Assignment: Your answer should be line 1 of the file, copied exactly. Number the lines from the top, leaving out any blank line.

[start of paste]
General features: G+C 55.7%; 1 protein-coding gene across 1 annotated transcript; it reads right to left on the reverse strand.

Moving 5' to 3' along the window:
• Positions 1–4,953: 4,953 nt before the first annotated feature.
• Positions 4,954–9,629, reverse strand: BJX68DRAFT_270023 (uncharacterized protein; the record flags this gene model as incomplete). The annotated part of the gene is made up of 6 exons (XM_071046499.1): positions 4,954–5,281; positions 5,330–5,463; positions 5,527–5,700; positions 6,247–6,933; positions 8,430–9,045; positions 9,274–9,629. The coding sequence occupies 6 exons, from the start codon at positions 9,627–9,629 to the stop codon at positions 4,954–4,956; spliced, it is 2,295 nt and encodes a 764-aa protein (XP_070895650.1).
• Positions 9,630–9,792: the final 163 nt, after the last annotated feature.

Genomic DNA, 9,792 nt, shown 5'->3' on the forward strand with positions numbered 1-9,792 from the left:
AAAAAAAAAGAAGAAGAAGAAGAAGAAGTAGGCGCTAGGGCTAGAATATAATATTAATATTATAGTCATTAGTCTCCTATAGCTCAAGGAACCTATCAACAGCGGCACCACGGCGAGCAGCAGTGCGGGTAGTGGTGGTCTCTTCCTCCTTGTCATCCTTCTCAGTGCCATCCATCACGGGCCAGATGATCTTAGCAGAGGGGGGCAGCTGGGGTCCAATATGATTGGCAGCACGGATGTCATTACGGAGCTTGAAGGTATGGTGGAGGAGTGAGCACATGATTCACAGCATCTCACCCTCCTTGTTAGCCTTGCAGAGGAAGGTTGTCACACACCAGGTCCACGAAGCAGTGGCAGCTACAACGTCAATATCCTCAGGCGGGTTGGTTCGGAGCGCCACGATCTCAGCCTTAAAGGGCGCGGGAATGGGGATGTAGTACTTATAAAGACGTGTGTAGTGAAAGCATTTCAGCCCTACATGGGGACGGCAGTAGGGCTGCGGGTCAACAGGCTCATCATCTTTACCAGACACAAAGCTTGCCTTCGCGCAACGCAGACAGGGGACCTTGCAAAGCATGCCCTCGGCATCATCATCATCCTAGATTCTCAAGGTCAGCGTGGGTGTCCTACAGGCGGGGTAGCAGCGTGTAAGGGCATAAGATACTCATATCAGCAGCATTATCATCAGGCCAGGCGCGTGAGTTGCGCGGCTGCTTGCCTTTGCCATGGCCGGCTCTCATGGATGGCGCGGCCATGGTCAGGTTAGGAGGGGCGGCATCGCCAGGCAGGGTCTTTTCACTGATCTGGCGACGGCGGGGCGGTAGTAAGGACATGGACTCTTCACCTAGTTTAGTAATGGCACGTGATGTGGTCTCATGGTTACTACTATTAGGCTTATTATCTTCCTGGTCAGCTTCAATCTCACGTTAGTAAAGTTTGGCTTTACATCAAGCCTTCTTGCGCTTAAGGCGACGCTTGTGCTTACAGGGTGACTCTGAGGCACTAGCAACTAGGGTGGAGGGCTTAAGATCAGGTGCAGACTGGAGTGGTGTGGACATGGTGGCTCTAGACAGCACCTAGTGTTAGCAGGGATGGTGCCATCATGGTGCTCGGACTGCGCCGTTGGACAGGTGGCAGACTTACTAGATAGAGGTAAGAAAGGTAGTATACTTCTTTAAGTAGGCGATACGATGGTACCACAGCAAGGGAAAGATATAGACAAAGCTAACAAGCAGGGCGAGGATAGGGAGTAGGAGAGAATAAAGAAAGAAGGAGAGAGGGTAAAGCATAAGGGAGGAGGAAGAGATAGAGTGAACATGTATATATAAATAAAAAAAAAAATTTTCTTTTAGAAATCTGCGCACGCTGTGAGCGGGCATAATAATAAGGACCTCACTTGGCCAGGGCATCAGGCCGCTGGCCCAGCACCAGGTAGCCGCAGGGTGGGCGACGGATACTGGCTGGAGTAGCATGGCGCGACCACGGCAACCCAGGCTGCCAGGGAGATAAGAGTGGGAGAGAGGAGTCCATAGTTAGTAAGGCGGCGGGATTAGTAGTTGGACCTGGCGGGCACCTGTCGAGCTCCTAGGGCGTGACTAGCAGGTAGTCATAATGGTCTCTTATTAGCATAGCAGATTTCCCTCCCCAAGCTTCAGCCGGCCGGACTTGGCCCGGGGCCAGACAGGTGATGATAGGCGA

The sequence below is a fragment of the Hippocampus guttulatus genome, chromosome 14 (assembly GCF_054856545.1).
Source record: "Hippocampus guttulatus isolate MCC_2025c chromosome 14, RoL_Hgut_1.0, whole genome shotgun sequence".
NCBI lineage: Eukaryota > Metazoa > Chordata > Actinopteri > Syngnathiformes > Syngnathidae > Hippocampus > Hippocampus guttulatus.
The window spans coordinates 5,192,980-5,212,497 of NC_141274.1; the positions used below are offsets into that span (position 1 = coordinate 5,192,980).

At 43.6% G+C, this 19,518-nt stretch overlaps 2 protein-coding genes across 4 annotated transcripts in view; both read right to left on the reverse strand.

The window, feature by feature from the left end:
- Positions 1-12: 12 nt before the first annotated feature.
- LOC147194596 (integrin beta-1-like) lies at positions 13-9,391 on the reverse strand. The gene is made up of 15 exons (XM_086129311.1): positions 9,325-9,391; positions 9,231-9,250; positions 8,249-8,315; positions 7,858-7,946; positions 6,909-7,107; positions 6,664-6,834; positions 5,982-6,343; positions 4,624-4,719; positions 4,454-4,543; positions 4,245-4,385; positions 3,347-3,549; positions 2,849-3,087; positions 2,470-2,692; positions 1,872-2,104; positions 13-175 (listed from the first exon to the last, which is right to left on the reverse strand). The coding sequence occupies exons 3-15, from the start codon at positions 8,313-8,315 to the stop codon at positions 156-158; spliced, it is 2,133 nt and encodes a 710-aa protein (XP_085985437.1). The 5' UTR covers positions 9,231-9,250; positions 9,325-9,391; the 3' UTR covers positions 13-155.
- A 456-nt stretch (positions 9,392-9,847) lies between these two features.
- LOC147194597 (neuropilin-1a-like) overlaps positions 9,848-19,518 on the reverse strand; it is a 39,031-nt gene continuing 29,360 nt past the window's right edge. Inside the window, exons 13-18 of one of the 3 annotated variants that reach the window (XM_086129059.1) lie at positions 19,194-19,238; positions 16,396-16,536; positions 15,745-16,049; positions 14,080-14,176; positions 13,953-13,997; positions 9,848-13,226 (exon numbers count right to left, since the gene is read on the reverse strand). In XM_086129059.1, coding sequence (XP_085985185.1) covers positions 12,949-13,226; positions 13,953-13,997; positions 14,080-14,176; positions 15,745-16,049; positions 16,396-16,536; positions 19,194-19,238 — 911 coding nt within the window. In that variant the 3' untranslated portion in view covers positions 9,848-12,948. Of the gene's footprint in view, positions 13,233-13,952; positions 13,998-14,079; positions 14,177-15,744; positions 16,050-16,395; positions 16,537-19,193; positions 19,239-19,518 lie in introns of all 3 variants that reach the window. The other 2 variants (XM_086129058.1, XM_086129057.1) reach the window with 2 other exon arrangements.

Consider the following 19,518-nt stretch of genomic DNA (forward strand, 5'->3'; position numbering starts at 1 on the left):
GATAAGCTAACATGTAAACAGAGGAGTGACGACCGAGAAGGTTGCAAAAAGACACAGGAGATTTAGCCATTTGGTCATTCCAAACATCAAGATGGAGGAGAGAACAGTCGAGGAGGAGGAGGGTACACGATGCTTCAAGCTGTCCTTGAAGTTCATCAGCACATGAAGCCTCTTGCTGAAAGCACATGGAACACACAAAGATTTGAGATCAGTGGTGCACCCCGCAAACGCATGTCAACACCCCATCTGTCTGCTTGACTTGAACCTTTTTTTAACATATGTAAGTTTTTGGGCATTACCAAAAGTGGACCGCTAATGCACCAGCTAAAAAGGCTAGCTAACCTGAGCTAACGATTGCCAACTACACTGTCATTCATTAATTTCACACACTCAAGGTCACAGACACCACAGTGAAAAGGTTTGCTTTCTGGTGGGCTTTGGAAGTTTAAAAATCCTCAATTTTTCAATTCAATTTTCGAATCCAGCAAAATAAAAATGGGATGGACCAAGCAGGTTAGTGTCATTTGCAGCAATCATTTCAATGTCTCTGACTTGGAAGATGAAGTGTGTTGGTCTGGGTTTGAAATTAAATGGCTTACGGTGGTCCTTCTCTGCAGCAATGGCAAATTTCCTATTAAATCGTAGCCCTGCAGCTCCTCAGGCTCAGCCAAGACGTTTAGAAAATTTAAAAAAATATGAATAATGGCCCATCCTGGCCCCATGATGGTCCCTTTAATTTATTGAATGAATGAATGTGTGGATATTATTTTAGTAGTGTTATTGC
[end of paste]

General features: G+C 55.7%; 1 protein-coding gene across 1 annotated transcript; it reads right to left on the reverse strand.